Sepp Blatter at SportAccordSepp Blatter has always been insistent that football should control itself and not be run by politicians.

Yet the great irony is that he is the ultimate football politician, the man who could teach many a professional politician a trick or two.

Back in 2001 when Jacques Rogge took over from Juan Antonio Samaranch as President of International Olympic Committee, he said he had learnt his politics from the wily Spaniard. But even more than Samaranch, and long before any other sports administrator realised this, Blatter had worked out what a wonderful opportunity being head of the world game provides.

His use of the Goal Project is perhaps the best illustration of this. This is football’s version of what American politicians call pork barrel politics, politicians making sure their constituents get benefits for voting for them.

All this was again well emphasised when I caught up with Blatter last week at the SportAccord Summit which was held in the Middle East for the first time.

Blatter at these events is not quite the kingly figure he is at his own FIFA occasions where sometimes he is so regal that he can even alter the way a FIFA Congress traditionally operates.

The best example of this came at Buenos Aires in 2001. Then he was in the middle of his fight with UEFA over the governance of FIFA. The Europeans had come to the Congress prepared to raise very serious issues about FIFA’s finances following the collapse of ISL, the management company. They were convinced their questions went to the very heart of how Blatter was managing or, as some in UEFA alleged, mismanaging FIFA.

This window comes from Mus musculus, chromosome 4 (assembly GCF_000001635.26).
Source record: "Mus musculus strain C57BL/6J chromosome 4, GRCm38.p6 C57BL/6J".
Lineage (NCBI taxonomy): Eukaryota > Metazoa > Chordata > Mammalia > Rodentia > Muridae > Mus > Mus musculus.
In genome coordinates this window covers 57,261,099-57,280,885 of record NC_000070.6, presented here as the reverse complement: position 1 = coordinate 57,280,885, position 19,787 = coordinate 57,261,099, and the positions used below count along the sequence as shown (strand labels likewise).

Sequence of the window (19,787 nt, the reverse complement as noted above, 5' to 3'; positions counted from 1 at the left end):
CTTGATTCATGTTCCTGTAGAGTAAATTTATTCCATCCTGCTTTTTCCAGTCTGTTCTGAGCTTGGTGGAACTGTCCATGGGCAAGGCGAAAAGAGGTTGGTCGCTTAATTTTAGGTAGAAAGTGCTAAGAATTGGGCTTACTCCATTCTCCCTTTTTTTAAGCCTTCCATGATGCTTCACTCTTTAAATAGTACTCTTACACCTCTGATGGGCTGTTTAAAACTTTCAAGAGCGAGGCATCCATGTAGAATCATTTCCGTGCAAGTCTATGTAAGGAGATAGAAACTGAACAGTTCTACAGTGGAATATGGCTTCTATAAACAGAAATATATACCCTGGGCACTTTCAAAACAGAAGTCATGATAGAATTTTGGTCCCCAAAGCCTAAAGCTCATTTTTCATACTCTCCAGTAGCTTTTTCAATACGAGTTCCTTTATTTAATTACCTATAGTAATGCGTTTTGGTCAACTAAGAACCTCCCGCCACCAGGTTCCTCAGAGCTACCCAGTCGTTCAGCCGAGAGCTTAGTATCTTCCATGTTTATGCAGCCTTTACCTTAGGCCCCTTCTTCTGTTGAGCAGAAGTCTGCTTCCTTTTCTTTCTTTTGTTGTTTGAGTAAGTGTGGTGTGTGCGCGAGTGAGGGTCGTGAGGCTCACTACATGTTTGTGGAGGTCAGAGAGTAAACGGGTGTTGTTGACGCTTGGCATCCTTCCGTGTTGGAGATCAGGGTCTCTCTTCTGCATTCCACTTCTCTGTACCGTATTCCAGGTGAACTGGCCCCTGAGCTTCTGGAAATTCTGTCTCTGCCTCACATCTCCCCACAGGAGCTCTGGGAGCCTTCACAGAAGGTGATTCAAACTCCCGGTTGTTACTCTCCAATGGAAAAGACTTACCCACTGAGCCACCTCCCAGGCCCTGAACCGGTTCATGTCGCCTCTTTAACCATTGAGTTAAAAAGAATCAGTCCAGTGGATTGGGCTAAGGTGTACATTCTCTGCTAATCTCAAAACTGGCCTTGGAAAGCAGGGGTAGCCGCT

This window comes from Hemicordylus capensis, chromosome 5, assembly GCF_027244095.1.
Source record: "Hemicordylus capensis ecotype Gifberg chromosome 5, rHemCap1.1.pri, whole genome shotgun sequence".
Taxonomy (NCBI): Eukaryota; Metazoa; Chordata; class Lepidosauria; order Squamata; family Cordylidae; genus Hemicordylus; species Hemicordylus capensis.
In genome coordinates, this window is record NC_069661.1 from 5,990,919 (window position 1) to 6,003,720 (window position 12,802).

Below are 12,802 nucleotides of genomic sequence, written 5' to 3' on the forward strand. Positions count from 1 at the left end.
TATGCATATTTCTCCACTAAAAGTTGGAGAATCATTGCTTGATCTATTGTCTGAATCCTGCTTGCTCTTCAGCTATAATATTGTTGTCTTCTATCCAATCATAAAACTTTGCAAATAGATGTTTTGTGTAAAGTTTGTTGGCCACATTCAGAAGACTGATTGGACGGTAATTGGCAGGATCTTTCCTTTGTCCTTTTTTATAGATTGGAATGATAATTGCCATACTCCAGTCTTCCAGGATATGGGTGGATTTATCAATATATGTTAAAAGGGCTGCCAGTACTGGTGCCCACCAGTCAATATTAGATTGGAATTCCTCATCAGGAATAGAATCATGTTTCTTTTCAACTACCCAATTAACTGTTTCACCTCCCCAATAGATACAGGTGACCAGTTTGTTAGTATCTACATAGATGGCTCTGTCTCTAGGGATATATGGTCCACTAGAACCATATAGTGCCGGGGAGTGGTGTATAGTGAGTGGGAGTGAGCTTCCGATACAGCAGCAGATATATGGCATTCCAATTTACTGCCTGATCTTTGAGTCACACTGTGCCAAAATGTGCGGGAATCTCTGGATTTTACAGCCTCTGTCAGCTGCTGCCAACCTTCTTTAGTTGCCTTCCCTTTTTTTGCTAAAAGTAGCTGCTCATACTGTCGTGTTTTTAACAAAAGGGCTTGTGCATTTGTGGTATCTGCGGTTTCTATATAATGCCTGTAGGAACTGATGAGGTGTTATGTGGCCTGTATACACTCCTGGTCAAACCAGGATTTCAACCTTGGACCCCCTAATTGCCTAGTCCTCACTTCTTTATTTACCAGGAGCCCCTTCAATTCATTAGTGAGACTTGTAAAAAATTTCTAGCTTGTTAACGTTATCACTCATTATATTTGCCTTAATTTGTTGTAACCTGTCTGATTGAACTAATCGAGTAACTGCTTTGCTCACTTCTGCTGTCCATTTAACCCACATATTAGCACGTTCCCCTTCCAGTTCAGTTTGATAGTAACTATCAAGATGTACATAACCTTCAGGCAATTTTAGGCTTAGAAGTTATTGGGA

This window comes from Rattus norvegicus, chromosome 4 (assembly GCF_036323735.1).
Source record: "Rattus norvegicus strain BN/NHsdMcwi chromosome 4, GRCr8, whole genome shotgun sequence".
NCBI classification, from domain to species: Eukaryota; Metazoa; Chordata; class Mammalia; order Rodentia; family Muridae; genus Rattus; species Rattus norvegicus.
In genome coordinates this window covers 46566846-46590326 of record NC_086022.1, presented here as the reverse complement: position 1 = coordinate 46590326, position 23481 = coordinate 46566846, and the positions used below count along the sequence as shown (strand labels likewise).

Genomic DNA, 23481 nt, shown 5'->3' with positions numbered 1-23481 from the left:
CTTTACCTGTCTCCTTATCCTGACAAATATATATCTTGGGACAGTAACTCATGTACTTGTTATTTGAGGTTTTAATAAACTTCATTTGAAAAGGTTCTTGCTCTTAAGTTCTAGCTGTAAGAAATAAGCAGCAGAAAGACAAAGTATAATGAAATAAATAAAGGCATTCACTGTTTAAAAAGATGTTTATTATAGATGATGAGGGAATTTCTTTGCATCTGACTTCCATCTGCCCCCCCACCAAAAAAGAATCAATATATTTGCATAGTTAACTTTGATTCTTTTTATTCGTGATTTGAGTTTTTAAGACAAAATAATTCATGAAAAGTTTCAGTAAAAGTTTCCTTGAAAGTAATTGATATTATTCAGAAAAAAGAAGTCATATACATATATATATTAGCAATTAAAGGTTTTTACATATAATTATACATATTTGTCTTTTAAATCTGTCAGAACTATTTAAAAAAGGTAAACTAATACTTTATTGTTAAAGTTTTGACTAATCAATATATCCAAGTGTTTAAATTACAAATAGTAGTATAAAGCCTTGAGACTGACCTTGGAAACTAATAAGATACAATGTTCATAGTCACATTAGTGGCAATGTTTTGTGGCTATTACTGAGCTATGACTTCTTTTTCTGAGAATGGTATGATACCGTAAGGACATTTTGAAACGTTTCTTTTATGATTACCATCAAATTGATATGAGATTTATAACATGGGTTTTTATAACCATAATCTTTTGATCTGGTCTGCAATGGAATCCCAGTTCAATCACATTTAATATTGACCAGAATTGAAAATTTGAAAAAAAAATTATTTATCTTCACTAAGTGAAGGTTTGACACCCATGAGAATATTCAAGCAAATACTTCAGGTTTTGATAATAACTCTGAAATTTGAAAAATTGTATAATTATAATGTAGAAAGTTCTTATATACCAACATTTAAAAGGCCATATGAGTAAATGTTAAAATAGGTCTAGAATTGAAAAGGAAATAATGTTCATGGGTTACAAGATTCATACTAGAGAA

But Blatter outfoxed the Europeans. The convention is that the President says a few words then hands over to the secretary who takes the roll call and calls the Congress to order. It is only then the formal proceeding of the Congress starts. But Blatter, aware that his then general secretary Michel Zen-Ruffinen was hostile to him and working with the Europeans, used his opening remarks to launch a defence of his regime.

He not only began making a speech even before the Congress had formally opened, but he then called for a vote. When Zen-Ruffinen said that a ballot could not be held as the roll call had not been taken, Blatter brushed this aside as a mere technicality. He took a show of hands and demonstrated his hold over the delegates. UEFA was holed even before its ship had managed to leave the port.

Here in Dubai he seemed just one of the many delegates, accompanied by the ever faithful Walter Gagg who has the title Technical Adviser, Executive Office of the President: two very respectful looking gentlemen helping themselves to early morning coffee from a machine. But when I began to ask him about FIFA politics, there was Blatter the football politician at work.

Just before we arrived in Dubai there had been a news story that Jack Warner was taking time off from FIFA.

So did this mean Warner was perhaps thinking of finally leaving FIFA, an organisation that has brought him such benefits?

Blatter smiled, “Jack Warner is in politics again.” Then with a laugh he said, “He will never retire from FIFA.”

A few years ago there was talk of a rift between Warner and Blatter but it was clear from Blatter’s response that whatever differences there where, they have long been buried.

I am not sure that the same is the case with Blatter and Mohammed Bin Hammam.

Blatter had come to Dubai after a brief stop in Qatar. Bin Hammam had said he would not stand for the FIFA Presidency, for which the elections will take place next year. Blatter had made encouraging noises about Qatar which is bidding for the 2022 World Cup. His statement that the Middle East should host the World Cup was interpreted as support for Qatar and a deal done with Hammam.

Talking to Blatter it was clear that it was not as simple as that.